Although often bundled up in more generalised analytics software, a significant number of sites were also found to be using dedicated A/B testing tools. A/B testing allows analysts to test out real-time alternatives to see which option works best with users. Common uses in a newsroom might be showing groups of website visitors different headlines for the same article to see which performs best - something which the New York Times has in the past said it has done using in-house tools. Reach Plc also has a dedicated content A/B testing team.
Google’s premium A/B testing tool Optimize 360 appeared on 20% of sites, while competitors Optimizely and AB Tasty appeared on 144 (6%) and 124 (5%) of sites.
Tracking - everything
Analytics tools form part of a wider suite of tracking tools commonly used by publishers. An investigation last year by Press Gazette found that on average, news sites had 17 third-party reader tracking tools.
Tracking codes which help website owners increase their revenue by targeting advertising, are also common on news sites.
Facebook’s “Pixel”, which lets companies see how many of their Facebook and Instagram ads result in conversions, allows them to target people who’ve visited the website before and opens up Facebook analytics was found on 55% of sites in our list.
Google’s Conversion Tracking which shows website owners what happens after a customer interacts with ads on its sites -- was found on 268 (11%) of sites.
While understanding audiences to maximise advertising will remain important, reader revenues are of course only becoming more important for news businesses, exceeding advertising revenues for the first time in 2013 according to WAN-IFRA.
While analytics have come a long way in re-pivoting newsrooms to focus on getting to know their readers and their behaviour, combining knowledge on how users interact with a news site with upcoming technologies such as AI could enhance reader revenue strategies.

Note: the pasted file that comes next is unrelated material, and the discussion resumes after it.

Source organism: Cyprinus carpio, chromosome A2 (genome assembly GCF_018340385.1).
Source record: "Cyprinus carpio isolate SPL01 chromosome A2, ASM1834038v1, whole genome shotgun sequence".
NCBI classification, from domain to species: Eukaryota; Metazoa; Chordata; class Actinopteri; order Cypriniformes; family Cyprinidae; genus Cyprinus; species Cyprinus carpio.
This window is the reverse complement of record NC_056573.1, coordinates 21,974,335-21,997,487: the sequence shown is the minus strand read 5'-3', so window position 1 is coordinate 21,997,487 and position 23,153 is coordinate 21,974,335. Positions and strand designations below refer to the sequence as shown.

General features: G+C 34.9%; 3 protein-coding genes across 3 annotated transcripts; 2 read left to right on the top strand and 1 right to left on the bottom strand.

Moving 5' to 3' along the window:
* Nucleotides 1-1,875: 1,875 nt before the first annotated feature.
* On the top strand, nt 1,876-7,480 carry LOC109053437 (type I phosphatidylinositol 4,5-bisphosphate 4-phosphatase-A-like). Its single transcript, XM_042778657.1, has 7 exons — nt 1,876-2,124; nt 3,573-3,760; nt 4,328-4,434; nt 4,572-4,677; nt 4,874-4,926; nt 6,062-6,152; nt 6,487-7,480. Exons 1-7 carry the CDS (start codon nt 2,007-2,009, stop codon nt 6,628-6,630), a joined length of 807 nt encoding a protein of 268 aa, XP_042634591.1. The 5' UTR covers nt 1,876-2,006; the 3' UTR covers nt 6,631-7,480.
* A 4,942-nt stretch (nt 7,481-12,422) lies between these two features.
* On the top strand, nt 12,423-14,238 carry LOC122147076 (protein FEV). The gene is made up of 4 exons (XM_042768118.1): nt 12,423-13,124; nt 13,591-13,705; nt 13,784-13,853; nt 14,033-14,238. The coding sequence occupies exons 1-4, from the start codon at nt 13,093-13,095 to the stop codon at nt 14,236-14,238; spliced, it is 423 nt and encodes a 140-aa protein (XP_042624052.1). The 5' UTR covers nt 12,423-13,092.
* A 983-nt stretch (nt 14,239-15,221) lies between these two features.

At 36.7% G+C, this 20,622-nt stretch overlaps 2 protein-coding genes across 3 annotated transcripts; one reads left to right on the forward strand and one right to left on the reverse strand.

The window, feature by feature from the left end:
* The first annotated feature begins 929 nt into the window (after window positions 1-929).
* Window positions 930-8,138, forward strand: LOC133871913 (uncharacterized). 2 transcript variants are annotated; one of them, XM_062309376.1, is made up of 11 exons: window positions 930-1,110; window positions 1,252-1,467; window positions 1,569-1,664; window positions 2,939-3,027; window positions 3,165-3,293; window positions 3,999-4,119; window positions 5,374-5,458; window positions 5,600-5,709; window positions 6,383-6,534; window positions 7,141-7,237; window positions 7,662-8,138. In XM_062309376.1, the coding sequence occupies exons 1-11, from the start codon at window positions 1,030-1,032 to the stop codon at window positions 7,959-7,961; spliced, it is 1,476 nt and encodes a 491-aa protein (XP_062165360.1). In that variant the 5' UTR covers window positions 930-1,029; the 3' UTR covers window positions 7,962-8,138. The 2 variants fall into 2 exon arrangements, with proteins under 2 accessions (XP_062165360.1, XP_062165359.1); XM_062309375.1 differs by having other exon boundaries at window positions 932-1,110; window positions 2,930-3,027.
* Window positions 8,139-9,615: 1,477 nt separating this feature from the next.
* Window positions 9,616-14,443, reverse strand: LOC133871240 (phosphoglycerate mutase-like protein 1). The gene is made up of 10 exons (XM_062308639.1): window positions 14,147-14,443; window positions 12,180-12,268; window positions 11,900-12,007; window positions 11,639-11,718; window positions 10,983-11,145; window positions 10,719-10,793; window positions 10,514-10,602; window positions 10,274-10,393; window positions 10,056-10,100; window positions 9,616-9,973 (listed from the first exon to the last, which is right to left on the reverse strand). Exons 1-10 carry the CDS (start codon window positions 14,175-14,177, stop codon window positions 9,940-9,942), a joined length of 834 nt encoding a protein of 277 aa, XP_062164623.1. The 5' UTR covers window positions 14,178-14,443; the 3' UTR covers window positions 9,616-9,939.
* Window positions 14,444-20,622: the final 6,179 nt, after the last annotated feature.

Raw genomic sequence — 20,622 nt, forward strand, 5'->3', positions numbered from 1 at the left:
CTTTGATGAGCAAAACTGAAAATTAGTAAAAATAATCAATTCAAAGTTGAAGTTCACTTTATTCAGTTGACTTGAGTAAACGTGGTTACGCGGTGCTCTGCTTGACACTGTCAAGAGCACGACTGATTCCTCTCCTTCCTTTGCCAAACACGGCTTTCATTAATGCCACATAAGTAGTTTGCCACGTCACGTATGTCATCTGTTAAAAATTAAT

Canadian publisher the Globe and Mail for example have built their own AI-based automation and prediction engine, Sophi that analyses data on article performance to programme the homepage and key landing pages. The system also uses AI to work out which stories users will pay to access and which can deliver more advertising revenue.
Machine learning drawing on detailed data of how readers use a news site, says Karp, will also play a bigger role in helping publishers tailor their subscriptions.
“Even with some of the more effective paywalls or data walls, most of the time they're ‘a one size fits all’ or ‘one size fits a segment’ thing. I think what we'll see is much more automated, AI-driven single user journeys,” says Karp. “So if the machine can figure out that I only read one article a day from The New York Times but their subscription is valued based on me reading five articles a day, can they give me a different offer at a different price point?
“It's those types of things that I think we still haven't seen yet.”